http://www.sekisuichemical.com/about/whatsnew/2013/1239025_17313.html

HarveyD

In other articles Sekisui claims that their new rugged ultra thin flexible battery has 3 to 4 times the energy density, 10 times the power density and cost 3 to 5 times less to produce (in various sizes and shapes).

If all those claims are true, it would come close to the 5-5-5 future battery but more fine tuning would be required.

Secondly, Sekisui is one of 3 partners (including NEC) developing this technology.

kelly

Arne/Anne.."Did anyone say Envia, EESTOR, DBM?"....

EXACTLY, & what gets to me is that THESE several-fold higher energy density/better batteries ARE certified BY NATIONAL GOVERNMENT LABS - YEARS AGO.

The US battery hub is budgeted to 5X energy, 1/5th cost batteries in 5 years and we're well into the second year of the expenditures.

Our borders, currency, the return of DECADES of our money "contributions" to our old age Social Security, .. all ride on government departments and labs that seem proven to be LYING through their teeth.

Concerning Envia, battery firms backed by GM have a clear track record.

Still, for instance - were/are the Envia battery claims(US Navy lab tested from a China battery assembly line 22 months ago) physically achieved?

GM and EV battery technology being shelved isn't a surprise.

kelly

I found additional info http://evworld.com/news.cfm?newsid=31909

Battery recharge cycles(400 cycles/72% remaining capacity) is the stated problem.

Then again, IF there's still twice the initial capacity and half the cost - it's a better value - except GM is in the IP rights.

If nano tech/coatings can stabilize electrode deterioration.. it's a winner.

Perhaps this is like GM crushing EV1s and selling NiMH EV battery patents to an oil company.

While Toyota grandfathered small NiMH battery rights into the hybrid Prius family - best mpg and third best selling car model/plate in the world.

Leopards and spots..

Zhukova

"400 cycles/72% remaining capacity" At $160 kwh, the Envia battery would a good choice for GM even at that cycle lifetime, but only for a BEV. Probably they only want to put it into a Volt, which relies on 100% DOD every day. Therefore, of course it's not good enough. But if it's put into a BEV, with 200 mile range, a 100% DOD would be once a week on average and it would last about ten years. But most likely the BEV's 200 mile battery would be kept between 70% and full charge by charging every night.

Zhukova

Actually a 100% DOD each week might give only a five year lifetime. But, keeping a 200 mile Envia battery at near full charge by plugging it in every night might allow a ten year lifetime. Why do 99% of battery articles only talk about deep discharge lifetimes and not small discharge lifetimes?

Arne

Zhukova,

"Probably they only want to put it into a Volt, which relies on 100% DOD every day"

This is not the case. The Volt uses only 10.5 kWh of a 16 kWh capacity, so it cycles over only ~65% of capacity. Even full EV's like the LEAF or Zoe only cycle over ~85% of capacity to prolong battery life.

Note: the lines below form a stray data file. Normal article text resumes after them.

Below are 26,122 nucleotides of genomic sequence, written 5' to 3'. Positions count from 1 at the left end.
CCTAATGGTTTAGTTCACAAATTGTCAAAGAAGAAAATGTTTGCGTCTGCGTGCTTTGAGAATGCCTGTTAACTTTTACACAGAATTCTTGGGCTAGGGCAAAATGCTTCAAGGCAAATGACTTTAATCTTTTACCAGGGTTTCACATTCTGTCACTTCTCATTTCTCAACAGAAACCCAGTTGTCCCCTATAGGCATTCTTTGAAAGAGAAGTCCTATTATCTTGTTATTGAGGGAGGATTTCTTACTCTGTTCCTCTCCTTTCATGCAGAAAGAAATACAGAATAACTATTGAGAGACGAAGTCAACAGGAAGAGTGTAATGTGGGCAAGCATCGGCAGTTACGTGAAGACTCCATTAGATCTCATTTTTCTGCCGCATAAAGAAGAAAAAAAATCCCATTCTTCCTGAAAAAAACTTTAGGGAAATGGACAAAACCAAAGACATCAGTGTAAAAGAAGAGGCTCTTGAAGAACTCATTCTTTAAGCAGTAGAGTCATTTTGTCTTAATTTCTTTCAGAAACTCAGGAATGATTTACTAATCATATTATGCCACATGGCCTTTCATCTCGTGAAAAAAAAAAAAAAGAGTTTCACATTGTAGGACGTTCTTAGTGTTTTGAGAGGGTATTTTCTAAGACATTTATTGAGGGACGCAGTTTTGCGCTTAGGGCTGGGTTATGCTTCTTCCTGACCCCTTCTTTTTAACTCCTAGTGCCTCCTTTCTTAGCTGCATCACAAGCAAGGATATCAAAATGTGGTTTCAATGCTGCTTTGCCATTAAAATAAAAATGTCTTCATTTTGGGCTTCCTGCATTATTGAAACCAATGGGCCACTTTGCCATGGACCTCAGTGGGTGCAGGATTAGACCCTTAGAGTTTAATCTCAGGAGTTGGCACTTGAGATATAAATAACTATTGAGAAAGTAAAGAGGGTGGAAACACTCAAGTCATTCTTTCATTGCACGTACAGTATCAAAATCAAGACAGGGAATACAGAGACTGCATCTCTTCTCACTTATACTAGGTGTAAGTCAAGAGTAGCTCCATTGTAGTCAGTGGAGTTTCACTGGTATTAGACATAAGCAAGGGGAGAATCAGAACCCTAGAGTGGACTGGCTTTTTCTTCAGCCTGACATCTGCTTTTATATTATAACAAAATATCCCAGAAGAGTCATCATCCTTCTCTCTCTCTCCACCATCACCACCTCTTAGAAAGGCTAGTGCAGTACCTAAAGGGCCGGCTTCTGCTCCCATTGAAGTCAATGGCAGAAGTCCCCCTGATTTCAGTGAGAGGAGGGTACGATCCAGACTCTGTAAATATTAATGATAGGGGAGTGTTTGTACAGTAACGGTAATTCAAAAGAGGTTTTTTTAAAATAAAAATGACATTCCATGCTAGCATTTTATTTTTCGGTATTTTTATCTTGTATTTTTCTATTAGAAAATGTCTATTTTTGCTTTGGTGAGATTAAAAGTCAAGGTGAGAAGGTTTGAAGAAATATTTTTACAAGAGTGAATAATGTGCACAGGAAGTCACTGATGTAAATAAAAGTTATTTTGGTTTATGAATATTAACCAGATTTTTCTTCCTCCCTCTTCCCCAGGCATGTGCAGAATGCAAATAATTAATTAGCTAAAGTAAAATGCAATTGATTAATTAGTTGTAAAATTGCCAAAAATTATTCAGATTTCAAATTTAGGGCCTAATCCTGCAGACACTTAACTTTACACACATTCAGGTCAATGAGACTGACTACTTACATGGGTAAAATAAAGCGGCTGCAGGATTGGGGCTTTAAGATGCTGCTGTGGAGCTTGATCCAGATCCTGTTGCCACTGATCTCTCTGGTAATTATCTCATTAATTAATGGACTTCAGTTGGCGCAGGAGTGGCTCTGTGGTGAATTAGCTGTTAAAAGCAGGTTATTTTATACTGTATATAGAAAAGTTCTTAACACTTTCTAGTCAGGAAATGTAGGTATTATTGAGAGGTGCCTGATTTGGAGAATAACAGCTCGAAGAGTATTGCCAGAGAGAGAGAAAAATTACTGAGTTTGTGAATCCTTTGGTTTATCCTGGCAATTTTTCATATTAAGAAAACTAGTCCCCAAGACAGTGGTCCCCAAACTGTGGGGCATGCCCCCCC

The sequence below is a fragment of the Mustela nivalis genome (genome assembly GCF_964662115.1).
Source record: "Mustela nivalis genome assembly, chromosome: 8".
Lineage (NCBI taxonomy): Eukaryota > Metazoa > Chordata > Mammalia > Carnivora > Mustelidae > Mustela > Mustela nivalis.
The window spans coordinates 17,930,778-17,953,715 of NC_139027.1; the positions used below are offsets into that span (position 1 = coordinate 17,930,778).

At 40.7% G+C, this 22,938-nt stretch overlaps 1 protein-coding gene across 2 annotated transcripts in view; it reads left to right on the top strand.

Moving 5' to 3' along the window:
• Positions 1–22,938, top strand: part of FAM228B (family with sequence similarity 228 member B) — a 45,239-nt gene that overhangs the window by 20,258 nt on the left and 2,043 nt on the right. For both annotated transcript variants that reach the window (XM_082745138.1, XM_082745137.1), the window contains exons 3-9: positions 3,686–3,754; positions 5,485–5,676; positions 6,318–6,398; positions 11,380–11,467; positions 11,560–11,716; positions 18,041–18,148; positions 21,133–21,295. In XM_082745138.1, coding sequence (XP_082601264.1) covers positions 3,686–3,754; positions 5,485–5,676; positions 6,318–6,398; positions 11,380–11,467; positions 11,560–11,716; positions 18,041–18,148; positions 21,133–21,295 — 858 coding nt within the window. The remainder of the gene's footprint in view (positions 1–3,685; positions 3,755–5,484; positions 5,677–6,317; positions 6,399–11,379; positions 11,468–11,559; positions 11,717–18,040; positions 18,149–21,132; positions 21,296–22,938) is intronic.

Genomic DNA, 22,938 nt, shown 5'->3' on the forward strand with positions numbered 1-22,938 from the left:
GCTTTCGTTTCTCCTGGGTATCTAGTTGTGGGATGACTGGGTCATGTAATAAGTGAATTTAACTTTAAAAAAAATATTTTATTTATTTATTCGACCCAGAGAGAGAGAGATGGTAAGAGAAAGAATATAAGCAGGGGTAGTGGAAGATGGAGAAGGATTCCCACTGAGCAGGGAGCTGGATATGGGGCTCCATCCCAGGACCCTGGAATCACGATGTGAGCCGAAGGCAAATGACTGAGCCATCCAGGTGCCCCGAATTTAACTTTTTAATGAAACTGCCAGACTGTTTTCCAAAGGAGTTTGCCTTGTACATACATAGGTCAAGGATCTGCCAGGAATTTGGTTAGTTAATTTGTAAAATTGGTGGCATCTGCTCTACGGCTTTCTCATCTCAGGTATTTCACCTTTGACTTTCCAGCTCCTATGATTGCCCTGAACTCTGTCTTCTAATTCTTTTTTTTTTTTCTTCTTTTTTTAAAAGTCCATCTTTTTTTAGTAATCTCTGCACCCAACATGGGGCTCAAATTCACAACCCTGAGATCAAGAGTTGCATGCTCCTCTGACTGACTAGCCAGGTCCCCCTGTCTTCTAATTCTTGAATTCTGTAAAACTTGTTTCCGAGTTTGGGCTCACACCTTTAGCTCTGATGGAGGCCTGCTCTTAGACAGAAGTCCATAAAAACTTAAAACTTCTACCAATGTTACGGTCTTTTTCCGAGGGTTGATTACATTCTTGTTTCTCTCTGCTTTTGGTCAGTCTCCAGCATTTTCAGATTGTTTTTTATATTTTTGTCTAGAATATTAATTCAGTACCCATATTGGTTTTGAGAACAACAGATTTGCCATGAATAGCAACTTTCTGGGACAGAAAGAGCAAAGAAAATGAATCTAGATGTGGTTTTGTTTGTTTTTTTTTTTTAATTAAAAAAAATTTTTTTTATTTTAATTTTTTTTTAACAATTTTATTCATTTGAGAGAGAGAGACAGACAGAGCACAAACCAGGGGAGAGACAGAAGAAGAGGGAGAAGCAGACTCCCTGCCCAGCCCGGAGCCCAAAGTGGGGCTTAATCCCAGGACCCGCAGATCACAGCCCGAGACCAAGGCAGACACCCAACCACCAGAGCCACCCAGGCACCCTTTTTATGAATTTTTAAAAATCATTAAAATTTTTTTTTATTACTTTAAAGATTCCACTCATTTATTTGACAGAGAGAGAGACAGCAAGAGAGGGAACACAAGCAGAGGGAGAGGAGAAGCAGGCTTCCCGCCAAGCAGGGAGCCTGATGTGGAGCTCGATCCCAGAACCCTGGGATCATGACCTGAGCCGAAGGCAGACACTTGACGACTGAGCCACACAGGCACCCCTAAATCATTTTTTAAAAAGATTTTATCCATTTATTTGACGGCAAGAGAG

Roger Pham

Actually, existing battery technology is already very good to advance PEV (PHEV) to mass market level.

Take, for example, the Panasonic NCA 18650 cells used in the Tesla Model S. I've read somewhere that this cell is capable of 5000 cycles with 80% capacity remaining. This is truly incredible, at ~250Wh/kg? Tesla uses the 85kWh battery at 3.5C maximum discharge rate, warranty the pack for 8 years and unlimited mileage, while charging $12,000 for the replacement pack after 8 years. At 265 mi range after 5000 charging cycles, this pack would cover 1.3 million miles of driving!!! At 15,000 miles/year, this would cover 80-90 years of driing. But too bad and so sad, it ages significantly after 8-10 years such that Tesla only warranty it for only 8 years. 8 years of driving at 15,000 miles/yr will get only 120,000 miles, or 30,000 miles/yr will get only 240,000 miles, thus wasting over 1 million potential miles of the pack! Incredible waste of battery potential!!!

If a 20-kWh pack of NCA 18650 is to be used on a PHEV at the same consumption rate of the Volt, it will be capable of 50 miles of AER, that can satisfy 80-90% of total driving without fuel. The pack will last for 300,000 miles of driving on AER, or 400,000 miles overall driving. At 3.5 C, this pack is capable of 70 kW of power, added to the power of a 2-cylinder engine of 40 kW to get 110 kW of total power. At 250 Wh/kg, the pack would weigh only 80kg or 176 lbs, and would cost under 1/4th that of the Tesla 85 kWh pack, or under $3,000. A 2-cylinder engine of 40 kW is really inexpensive, probably costs under $1,000 and weighing about 100-150 lbs. No transmission needed. Emission control will be minimum since only 10-20% of the time on ICE power, meaning very low emission per mile driven. Savings in cost and weight of the motor and power electronics also, now that the electric power is reduced to 70-80 kW.

Now, let's look at the ramification of all the above numbers: It is possible to make a PHEV with similar curb weight, cost, and similar luggage space to a comparable ICEV, NOW. NO need to wait til 2020 or a 5/5/5 magical battery to appear!